You messed up. You didn’t track, you made poor choices or you completely fell off plan. You are embarrassed, ashamed, and feeling pretty defeated. When check in day rolls around, the last thing you want to do is explain yourself to your coach. Maybe you are just busy, your bandwidth is tapped out, you’re traveling, or it would just be a lot easier to skip your check in.
Most people who have had a coach or a plan to follow have slipped up somewhere along the way or had some sort of inconvenience that makes checking in a little more difficult.
One of the main reasons clients acquire a coach is accountability. They need/want someone to check in with to make sure they are doing what they need to do. That accountability does not exist if you are not going to check in. In order to be held accountable by someone else you have to have a little accountability to yourself. In a productive coaching relationship your coach is not going to be mad, disappointed, or any of the other fears you may have. Rather they are going to help you figure out what happened.
When you check in after a hard week or when it is not ideal to check in, we can learn from the week.
We can break down what went wrong.
From there we can determine strategies to help prevent or overcome those circumstances in the future. It is easy to say, “I’ll do better next week and check in then.” But what if the same stressors and hurdles show up? How are you going to deal with them any better than you did this week? You probably won’t and so begins the spiral.
When we slip up, checking in can help isolate the week or the incident. Again, we can acknowledge it, learn from it, and move on. Or you can stress about it for a week, feel embarrassed, get a case of the fuck its and just not check in. The odds of this behavior continuing or the fuck-its carrying over into next week have just gone up tenfold.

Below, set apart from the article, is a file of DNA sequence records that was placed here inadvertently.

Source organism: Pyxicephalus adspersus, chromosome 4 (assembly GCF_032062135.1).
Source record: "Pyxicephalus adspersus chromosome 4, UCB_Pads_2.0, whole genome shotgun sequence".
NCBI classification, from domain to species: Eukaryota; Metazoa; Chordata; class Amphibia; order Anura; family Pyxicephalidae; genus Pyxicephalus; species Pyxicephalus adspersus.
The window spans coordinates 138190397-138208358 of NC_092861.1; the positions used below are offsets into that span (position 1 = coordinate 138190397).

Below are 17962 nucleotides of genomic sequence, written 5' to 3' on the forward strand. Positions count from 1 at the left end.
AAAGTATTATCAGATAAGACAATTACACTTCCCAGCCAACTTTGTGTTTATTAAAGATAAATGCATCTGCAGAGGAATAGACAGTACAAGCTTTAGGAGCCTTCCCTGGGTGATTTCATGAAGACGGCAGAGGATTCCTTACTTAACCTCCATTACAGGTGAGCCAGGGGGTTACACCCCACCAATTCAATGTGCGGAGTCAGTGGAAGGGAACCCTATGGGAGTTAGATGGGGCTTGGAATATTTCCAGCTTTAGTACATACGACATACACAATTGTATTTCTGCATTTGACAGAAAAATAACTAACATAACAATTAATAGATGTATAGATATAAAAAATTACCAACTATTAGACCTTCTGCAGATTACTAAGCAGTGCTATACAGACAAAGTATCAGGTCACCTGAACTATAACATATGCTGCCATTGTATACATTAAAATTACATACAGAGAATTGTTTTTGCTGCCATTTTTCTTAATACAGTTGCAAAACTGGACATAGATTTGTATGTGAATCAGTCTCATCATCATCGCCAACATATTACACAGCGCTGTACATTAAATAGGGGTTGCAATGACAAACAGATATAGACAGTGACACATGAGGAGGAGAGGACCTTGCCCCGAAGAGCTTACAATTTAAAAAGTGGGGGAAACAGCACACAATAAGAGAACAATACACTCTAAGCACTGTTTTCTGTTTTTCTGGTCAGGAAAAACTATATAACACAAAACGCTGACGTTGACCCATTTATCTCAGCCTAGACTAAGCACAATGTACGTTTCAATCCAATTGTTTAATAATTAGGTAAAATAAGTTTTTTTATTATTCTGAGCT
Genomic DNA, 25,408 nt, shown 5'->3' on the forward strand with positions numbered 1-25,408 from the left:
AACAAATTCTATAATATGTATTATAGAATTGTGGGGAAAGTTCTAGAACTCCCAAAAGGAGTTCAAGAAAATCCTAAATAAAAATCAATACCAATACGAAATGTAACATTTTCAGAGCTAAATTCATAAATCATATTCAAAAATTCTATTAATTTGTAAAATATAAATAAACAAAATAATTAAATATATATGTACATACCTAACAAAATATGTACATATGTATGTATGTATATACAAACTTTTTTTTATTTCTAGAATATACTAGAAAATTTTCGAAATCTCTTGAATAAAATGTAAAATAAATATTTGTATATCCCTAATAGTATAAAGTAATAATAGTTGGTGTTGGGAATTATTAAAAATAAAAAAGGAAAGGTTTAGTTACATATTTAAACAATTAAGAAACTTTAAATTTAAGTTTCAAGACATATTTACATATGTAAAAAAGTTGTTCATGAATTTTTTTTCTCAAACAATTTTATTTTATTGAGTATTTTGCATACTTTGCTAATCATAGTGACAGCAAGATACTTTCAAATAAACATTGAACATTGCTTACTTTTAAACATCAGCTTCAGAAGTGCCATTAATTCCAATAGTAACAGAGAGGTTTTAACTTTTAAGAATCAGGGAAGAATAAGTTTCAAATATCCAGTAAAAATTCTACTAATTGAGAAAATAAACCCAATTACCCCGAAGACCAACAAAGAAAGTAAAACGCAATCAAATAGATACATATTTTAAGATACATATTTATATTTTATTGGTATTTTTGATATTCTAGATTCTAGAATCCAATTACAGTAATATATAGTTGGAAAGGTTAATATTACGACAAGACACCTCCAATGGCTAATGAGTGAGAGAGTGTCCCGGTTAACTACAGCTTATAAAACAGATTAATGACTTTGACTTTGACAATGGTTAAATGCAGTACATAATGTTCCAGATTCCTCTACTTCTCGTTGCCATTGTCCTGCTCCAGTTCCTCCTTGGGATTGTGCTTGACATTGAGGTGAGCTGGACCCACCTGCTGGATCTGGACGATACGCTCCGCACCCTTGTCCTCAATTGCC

Now, maybe what we are doing just is not aligned with what you are able or willing to do right now. This misalignment might lead to a lack of adherence or execution of the plan. Your coach needs to know because that plan might not be for you right now. Just because what we are doing right now is not working does not mean there is not something that will work. Even more so, in learning what is not working we can better figure out what will work.
Lastly, view it from your coach’s perspective. If they are like our team, we only take on the number of clients we feel we can fully serve, rather than taking on as many as humanly possible. We assign everyone a check in day so each person can get the time they deserve and a timely response. When you don’t check in, first of all your coach is going to worry about you. You’re not a number, we genuinely care about you. Second, it can really screw up our day and work week. Imagine if you had a meeting on Tuesday but the other party did not show up or showed up two days late when you have three other meetings. In respecting yourself by showing up, you are also respecting your coach.
But it does happen. There are times when you may have to skip a check in or at least not fully check in. If that is the case, tell your coach. Touch base, let them know, and you can more than likely work something out. Maybe that is an email stating you did not track and things fell apart. Great! We can set up a call or email to find out what went wrong and how we can plan for a better week. Maybe it’s an email saying you’re going to be checking in late. Great! We can now plan for that. Whatever it may be, just touch base if you can and we can always work through it.
At the end of the day you hired a coach for a reason. Whatever that reason may be, you are not going to get anything from the coaching relationship if you don’t show up. Without your input your coach cannot help you. If we don’t know your struggles, we cannot help you make the changes to overcome them. We cannot adapt your plan if we don’t know what is going on. More importantly, this is your journey. Your coach cannot want it more than you. If you cannot show up for yourself, no one can show up for you. So next time you are thinking about skipping a check in, remember why you have a check in in the first place and show up for yourself.